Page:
Videomaker – Learn video production and editing, camera reviews › Forums › Cameras and Camcorders › Other Camcorders › Still to Video… Help me decide..
November 28, 2005 at 9:49 AM #42313M5ABIParticipant
I have done still photos for a while now about 8 years. And I consider myself high-end amature photographer. I think I’m ready to move to the video section.
I currently shoot Canon 10D with multiple Canon lenses 50mm 1.8, 24-135MM 4.6, 70-200mm 2.8 IS..
I really like the XL2. But its quite expensive… So, i have looked into the following…
Let me know what you believe I should get… Or should I just spend the money and get XL2???
November 28, 2005 at 4:20 PM #177872i43ProductionsParticipant
really the choice is less about your level as a still photog and more about what you’re going to do with your video camera. i started off doing photography professionally, but soon after i got my degree in Photo-J i realized that i wanted to do video instead. i got a degree and started working and, aside from learning the theoretical similarities and differences between the two, it wasn’t a big deal to switch.
the main issue, though, is what you want to do. i’m currently working freelance shooting and editing projects for various clients. i have a limited budget so i decided to invest in a Sony HVR-Z1U HDV camera because i wanted something that would last and still be effective in the HD world.
If you’re planning on doing something similar as far as freelance work in small productions and other commercial areas, the best choice would be to go high-end and buy something that’s good quality that’ll last you for a while. i’m generally partial to Sony and the Z1U but the XL2 is also a good camera from my experience. if you’re just trying to get a feel for this and you’re looking for something that you can use for more personal use, i’d say go with a GL2, PDX10 or DVC30. I don’t know much about the PDX10 or DVC30 but I have heard a lot of good things about the GL2.
I hope this helps!
November 29, 2005 at 8:58 AM #177873i43ProductionsParticipant
as of now, HD is so limited (including forms of distribution) that none of my clients are asking for it. so i don’t worry too much about that yet. probably when Blu-Ray or HD-DVD comes out I’ll be using those for the distribution, but for now i generally work in standard def. there’s no real reason for me to do otherwise.
as for the equipment, M5ABI, remember to look at what you WANT to do and then figure out what you NEED to buy. If you’re going into a full-fledged production environment where you will be working weddings, corporate, etc then you may need some of these really cool, but really expensive items. but remember that this is also a lot like still photography. i got by doing a great job for a long time on my Nikon Fm2n manual camera with an old, less than perfect tripod. In video you can do a great job with limited resources as long as you have a few essentials:
1 camera: your camera needs to have a high quality chip (3 chip is the optimal) for the best color and image reproduction. it’s just like your 10D, that chip is much better than your friends little point and shoot. if you have a crappy camera, you’ll never get above it. all of the options you listed are quality enough for your use, depending on your use.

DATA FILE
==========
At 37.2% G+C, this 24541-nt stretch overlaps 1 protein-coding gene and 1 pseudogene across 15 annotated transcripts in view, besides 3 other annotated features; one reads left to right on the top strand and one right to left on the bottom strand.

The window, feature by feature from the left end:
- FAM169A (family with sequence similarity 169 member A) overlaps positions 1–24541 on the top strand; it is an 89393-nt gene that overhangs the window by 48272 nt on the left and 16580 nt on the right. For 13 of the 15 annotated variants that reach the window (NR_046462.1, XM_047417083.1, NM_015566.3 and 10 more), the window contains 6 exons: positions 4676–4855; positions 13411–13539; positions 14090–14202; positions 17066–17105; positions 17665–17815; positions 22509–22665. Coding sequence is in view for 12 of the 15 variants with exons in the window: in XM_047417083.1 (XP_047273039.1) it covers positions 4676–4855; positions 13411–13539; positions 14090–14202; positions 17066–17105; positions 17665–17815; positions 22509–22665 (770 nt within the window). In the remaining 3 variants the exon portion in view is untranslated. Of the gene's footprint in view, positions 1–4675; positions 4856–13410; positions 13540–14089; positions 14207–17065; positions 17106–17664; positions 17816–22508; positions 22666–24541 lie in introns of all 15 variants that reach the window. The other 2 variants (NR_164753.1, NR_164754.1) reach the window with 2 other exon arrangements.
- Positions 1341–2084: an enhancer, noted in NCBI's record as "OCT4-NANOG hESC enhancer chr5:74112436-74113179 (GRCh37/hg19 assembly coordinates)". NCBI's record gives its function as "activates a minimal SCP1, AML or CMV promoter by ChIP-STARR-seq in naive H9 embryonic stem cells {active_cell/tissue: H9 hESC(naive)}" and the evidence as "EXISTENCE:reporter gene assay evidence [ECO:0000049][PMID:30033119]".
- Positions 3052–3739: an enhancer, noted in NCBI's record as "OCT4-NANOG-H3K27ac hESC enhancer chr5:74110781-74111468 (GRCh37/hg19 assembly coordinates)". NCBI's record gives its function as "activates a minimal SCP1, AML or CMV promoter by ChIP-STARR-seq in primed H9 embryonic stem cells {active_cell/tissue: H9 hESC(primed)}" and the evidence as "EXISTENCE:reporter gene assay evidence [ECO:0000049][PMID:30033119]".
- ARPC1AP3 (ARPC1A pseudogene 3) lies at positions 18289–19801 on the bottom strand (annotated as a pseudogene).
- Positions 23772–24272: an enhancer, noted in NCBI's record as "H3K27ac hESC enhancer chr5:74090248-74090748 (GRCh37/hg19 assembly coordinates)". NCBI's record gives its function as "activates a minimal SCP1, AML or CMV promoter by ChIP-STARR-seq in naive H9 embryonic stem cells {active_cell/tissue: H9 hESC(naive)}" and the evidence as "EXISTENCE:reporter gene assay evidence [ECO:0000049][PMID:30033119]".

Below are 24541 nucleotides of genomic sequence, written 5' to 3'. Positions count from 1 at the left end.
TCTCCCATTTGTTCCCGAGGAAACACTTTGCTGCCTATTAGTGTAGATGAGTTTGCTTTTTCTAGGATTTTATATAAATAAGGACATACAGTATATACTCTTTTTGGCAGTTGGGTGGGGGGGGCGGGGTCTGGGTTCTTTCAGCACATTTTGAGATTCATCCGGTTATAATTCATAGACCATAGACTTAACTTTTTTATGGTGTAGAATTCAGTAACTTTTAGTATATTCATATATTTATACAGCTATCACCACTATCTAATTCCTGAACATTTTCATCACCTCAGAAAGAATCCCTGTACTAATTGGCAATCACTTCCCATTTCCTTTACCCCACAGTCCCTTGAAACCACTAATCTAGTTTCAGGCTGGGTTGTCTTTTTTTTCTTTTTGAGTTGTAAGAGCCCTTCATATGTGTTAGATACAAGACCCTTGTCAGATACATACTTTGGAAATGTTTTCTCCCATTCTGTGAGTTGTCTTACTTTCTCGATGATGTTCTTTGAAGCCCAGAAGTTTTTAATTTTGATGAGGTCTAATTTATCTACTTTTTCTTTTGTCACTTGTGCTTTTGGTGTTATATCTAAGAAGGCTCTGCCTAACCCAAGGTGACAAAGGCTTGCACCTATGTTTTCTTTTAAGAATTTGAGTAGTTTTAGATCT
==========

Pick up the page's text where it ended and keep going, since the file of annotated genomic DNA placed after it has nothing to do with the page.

2 lighting: you can buy reflectors pretty cheap as well as lighting stands. B&H has stands for around $25 and reflectors around that much as well. you can even get a really cool 5-in-1 reflector that also has a translucent panel that you can throw a light behind for an instant (and very inexpensive) softbox. to start out with, i have the 5-in-1, a gold/white reflector, a couple stands and (here’s the best one) my main light is a worklamp from Home Depot with a 90watt outdoor floodlight in it. it’s not expensive but combined with the softener panel, it’ll give very professional results.
if you don’t have good lighting, your video looks very amature
3 tripod: a decent tripod and fluid head is really essential to quality shooting. for $142 at B&H there’s a Bogen/Manfrotto (i’m sure you’re familiar with that brand) fluid head that you can stick on top your current tripod (if you have one with a removable head). i have a ball head for my F100 and the Bogen for my Z1U and a single Bogen tripod. it works well and with a good fluid head, you get the smoothness and quality that people will expect.
another interesting side thing for camera supports, i’ve started using my monopod for some of my on-the-go shooting with my video camera and it’s really nice for situations where you can’t or don’t want to set up a tripod. it’s got the same limitations of a monopod in still photography, but it’s helpful for some situations.
the basic point that Compusolver and I are both saying, though, is to make sure you think about what you need and go with that. personally i wouldn’t have the budget to get a cheap $500 camera get a feel for things, but borrowing other people’s camera works too (that’s what i had done when i was working on my degree).
also, looking to the future and trying to figure out how long you want your camera to last is helpful. investing in the Z1u was a big step because i don’t know how much funding i’ll have to purchase another camera in a few years. i’m not sure if i’ll be freelancing or doing something else, if i’ll have kids, etc, so getting something that could also shoot HD was important because when the switch hits (ha ha, if ever), i want to be sure my camera will continue being useful.
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